The Huygens DCR at ESOC, Darmstadt, Germany, was calm yesterday as engineers count the minutes to the probe’s entry into Titan’s atmosphere, due 14 January 2005 at approximately 10:07 CET. Huygens is coasting in dormant mode after its release from Cassini last month.

“Huygens will be woken up for preheating by autotimers and send its first data to Cassini shortly after firing its parachute. By then, the probe will have been awake for 4 hours and 28 minutes,” said Martin Hermes, Huygens spacecraft operations engineer, speaking in the Dedicated Control Room while monitoring the Probe Data Relay System.

Huygens now coasting to Titan

Huygens started its three-week, independent coast to Titan on 25 December 2004 at 03:00 CET.

The separation from Cassini was achieved by the firing of pyrotechnic devices. Under the action of push-off springs, ramps and rollers, the probe was released at a relative velocity of about 0.3 metres per second with a spin rate of seven revs per minute.

NASA’s Deep Space Network stations in Madrid, Spain, and Goldstone, California collected telemetry data confirming the separation.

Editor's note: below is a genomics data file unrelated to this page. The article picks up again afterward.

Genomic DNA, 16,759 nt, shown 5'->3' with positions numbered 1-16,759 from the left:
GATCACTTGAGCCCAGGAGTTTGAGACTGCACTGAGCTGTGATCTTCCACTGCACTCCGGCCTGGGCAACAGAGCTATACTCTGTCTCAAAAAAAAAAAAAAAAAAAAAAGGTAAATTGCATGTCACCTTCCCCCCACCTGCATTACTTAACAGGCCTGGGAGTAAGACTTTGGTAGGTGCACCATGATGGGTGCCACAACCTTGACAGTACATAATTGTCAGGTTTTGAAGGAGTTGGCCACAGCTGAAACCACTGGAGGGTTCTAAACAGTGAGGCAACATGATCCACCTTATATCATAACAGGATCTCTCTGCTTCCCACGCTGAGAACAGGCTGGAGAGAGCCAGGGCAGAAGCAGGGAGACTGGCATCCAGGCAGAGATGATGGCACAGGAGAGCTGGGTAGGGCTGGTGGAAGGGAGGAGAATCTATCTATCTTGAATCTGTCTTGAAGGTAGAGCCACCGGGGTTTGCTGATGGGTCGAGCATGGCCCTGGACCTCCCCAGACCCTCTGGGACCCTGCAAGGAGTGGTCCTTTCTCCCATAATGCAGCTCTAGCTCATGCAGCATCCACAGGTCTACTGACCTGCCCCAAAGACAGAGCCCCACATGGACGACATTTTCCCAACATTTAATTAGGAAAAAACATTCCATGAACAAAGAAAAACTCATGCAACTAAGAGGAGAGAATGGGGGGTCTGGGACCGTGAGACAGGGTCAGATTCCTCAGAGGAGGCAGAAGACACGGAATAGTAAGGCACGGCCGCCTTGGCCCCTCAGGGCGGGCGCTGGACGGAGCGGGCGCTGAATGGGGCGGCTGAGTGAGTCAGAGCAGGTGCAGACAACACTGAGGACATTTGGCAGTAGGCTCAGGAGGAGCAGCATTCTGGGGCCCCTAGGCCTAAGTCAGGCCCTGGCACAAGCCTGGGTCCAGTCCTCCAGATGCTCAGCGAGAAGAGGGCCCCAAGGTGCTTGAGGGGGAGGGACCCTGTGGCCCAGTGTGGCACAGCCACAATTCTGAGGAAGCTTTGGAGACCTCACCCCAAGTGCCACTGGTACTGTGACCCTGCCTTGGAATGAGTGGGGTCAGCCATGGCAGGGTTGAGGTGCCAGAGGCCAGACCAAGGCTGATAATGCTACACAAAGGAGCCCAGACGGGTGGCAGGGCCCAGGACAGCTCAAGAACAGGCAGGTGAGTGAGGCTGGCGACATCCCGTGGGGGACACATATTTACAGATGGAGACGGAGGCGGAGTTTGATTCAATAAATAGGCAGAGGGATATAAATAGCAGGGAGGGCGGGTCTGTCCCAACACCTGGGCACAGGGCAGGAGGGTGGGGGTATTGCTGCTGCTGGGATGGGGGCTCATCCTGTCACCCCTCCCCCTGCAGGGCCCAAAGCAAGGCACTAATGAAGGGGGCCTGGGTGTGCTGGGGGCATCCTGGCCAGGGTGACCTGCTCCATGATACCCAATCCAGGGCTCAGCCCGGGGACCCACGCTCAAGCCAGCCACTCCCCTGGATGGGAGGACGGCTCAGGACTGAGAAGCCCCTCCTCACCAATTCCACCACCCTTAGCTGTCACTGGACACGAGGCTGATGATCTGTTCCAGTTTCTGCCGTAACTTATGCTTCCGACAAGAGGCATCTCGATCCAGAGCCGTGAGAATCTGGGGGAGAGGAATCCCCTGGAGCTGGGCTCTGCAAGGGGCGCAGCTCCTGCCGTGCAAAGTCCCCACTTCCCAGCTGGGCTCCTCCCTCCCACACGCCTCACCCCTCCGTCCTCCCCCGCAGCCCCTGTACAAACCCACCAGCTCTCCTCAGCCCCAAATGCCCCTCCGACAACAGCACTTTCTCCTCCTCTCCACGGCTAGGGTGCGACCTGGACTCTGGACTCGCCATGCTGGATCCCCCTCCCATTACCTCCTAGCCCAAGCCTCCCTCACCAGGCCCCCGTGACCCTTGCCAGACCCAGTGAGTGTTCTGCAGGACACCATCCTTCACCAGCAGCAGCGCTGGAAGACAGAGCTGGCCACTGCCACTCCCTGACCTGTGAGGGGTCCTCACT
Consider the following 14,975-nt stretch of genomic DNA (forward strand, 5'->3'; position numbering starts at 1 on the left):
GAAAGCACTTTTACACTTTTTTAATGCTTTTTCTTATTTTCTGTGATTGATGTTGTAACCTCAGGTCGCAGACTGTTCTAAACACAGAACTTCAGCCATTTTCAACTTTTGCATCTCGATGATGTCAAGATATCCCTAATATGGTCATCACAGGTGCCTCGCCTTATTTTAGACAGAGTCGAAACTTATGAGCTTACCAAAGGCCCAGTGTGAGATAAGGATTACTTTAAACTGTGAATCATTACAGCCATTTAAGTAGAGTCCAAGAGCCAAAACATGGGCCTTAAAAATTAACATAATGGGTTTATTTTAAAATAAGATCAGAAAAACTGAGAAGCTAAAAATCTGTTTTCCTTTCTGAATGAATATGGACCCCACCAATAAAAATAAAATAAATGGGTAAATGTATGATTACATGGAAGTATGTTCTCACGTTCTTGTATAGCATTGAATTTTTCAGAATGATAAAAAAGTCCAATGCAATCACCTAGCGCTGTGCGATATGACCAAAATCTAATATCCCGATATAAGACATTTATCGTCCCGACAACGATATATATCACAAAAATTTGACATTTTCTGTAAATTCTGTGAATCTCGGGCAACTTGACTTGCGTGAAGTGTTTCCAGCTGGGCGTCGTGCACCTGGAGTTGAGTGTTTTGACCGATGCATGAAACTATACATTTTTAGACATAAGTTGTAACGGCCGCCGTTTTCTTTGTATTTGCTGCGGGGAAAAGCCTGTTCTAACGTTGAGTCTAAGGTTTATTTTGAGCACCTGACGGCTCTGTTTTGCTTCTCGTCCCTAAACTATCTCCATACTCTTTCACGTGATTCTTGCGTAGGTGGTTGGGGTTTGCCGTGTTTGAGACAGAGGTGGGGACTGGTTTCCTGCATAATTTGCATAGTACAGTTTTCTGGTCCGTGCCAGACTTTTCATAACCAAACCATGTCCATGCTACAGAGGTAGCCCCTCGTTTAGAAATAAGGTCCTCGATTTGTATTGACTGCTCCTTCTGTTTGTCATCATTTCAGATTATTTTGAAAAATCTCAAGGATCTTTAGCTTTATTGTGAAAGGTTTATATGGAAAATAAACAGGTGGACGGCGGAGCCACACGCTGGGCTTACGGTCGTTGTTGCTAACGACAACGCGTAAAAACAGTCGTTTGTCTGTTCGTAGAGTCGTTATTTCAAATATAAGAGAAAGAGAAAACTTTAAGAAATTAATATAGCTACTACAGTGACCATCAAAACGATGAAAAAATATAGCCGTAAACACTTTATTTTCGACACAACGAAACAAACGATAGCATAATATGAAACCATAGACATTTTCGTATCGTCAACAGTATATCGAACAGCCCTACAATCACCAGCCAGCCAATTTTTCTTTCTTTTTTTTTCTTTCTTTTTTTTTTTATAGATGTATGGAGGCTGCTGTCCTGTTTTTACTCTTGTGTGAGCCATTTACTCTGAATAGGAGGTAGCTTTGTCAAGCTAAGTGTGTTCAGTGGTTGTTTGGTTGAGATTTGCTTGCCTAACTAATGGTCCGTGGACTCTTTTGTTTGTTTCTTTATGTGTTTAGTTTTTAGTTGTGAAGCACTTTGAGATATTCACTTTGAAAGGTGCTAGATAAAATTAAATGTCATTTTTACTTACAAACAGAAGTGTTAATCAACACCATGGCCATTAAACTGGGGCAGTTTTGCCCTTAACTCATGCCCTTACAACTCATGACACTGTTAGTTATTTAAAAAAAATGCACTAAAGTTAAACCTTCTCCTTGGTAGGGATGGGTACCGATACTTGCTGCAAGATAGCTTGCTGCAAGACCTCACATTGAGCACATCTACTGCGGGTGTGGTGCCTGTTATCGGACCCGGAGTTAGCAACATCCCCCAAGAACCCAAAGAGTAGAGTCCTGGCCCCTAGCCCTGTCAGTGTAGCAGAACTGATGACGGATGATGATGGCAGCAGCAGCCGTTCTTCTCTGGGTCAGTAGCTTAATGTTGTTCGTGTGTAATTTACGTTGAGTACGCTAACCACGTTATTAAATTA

After entering Titan’s atmosphere, Huygens’ parachute system will be deployed for the approximately 2-1/2-hour descent, during which most of the scientific measurements will be made.

The probe will be suspended from a stabiliser parachute and pass through clouds, which are expected at around 20 km altitude. The descent will occur during daylight to provide the best illumination conditions for imaging the clouds and surface.

Once it has landed the probe may be able to gather additional data, directly characterising Titan’s surface for as long as the batteries can power the instruments and the Cassini orbiter is visible over the horizon at the landing site, i.e. up to 130 minutes.